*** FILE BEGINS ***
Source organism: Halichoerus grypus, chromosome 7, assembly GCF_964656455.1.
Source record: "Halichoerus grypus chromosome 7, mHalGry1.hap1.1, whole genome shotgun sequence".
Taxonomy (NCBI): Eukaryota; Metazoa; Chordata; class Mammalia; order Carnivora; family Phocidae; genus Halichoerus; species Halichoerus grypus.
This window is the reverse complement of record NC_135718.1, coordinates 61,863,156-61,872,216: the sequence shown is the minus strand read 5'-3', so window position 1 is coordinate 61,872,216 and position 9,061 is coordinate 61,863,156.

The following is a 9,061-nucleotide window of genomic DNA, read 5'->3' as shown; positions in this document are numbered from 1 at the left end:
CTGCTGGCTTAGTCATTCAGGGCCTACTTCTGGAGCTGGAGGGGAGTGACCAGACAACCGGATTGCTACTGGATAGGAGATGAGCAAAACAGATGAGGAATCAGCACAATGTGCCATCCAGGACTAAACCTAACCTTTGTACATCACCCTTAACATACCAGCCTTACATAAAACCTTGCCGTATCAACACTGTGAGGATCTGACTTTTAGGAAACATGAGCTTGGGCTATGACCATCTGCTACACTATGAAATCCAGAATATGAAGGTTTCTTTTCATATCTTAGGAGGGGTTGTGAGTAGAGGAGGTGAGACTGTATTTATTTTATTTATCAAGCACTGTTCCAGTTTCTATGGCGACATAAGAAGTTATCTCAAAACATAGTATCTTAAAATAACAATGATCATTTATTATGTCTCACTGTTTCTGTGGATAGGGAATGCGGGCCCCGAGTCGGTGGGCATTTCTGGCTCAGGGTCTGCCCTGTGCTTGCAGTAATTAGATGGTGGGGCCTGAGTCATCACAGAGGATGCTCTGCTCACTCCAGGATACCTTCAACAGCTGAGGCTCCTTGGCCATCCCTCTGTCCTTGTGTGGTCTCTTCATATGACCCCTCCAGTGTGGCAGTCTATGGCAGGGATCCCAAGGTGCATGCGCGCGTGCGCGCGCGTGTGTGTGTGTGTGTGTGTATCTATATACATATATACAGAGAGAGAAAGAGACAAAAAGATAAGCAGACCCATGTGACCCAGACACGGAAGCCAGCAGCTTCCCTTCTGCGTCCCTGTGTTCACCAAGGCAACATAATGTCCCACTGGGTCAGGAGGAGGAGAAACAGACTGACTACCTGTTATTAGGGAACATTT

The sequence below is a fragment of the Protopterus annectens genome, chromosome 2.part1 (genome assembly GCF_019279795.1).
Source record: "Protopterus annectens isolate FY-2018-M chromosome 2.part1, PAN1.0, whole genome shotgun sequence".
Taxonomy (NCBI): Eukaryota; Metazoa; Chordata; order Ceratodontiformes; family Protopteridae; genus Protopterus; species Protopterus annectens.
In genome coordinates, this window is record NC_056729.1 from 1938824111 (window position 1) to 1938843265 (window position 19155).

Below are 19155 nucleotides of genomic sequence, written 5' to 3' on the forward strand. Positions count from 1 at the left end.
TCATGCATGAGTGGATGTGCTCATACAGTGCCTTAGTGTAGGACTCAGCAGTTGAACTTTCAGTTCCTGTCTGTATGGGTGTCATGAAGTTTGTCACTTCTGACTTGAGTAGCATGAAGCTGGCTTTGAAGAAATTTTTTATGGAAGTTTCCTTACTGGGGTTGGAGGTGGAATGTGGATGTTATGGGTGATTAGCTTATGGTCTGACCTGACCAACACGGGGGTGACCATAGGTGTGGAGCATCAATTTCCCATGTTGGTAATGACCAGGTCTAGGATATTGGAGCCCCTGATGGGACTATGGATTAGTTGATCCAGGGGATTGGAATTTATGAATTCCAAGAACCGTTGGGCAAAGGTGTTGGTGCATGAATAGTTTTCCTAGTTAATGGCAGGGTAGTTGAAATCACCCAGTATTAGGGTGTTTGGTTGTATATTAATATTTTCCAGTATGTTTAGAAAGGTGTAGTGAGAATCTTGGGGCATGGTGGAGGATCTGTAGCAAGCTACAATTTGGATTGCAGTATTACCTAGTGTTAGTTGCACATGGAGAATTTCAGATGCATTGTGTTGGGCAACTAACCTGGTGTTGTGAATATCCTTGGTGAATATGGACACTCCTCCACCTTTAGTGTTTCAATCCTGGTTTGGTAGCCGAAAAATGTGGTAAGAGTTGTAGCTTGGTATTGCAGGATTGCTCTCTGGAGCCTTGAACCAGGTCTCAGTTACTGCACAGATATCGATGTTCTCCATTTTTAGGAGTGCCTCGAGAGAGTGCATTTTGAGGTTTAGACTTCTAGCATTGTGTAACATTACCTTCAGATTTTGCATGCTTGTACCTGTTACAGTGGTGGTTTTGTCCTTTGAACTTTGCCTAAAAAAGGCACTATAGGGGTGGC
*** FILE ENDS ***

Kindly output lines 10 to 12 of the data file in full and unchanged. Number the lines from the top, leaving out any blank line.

In genome coordinates, this window is record NC_056729.1 from 1938824111 (window position 1) to 1938843265 (window position 19155).

Below are 19155 nucleotides of genomic sequence, written 5' to 3' on the forward strand. Positions count from 1 at the left end.
TCATGCATGAGTGGATGTGCTCATACAGTGCCTTAGTGTAGGACTCAGCAGTTGAACTTTCAGTTCCTGTCTGTATGGGTGTCATGAAGTTTGTCACTTCTGACTTGAGTAGCATGAAGCTGGCTTTGAAGAAATTTTTTATGGAAGTTTCCTTACTGGGGTTGGAGGTGGAATGTGGATGTTATGGGTGATTAGCTTATGGTCTGACCTGACCAACACGGGGGTGACCATAGGTGTGGAGCATCAATTTCCCATGTTGGTAATGACCAGGTCTAGGATATTGGAGCCCCTGATGGGACTATGGATTAGTTGATCCAGGGGATTGGAATTTATGAATTCCAAGAACCGTTGGGCAAAGGTGTTGGTGCATGAATAGTTTTCCTAGTTAATGGCAGGGTAGTTGAAATCACCCAGTATTAGGGTGTTTGGTTGTATATTAATATTTTCCAGTATGTTTAGAAAGGTGTAGTGAGAATCTTGGGGCATGGTGGAGGATCTGTAGCAAGCTACAATTTGGATTGCAGTATTACCTAGTGTTAGTTGCACATGGAGAATTTCAGATGCATTGTGTTGGGCAACTAACCTGGTGTTGTGAATATCCTTGGTGAATATGGACACTCCTCCACCTTTAGTGTTTCAATCCTGGTTTGGTAGCCGAAAAATGTGGTAAGAGTTGTAGCTTGGTATTGCAGGATTGCTCTCTGGAGCCTTGAACCAGGTCTCAGTTACTGCACAGATATCGATGTTCTCCATTTTTAGGAGTGCCTCGAGAGAGTGCATTTTGAGGTTTAGACTTCTAGCATTGTGTAACATTACCTTCAGATTTTGCATGCTTGTACCTGTTACAGTGGTGGTTTTGTCCTTTGAACTTTGCCTAAAAAAGGCACTATAGGGGTGGC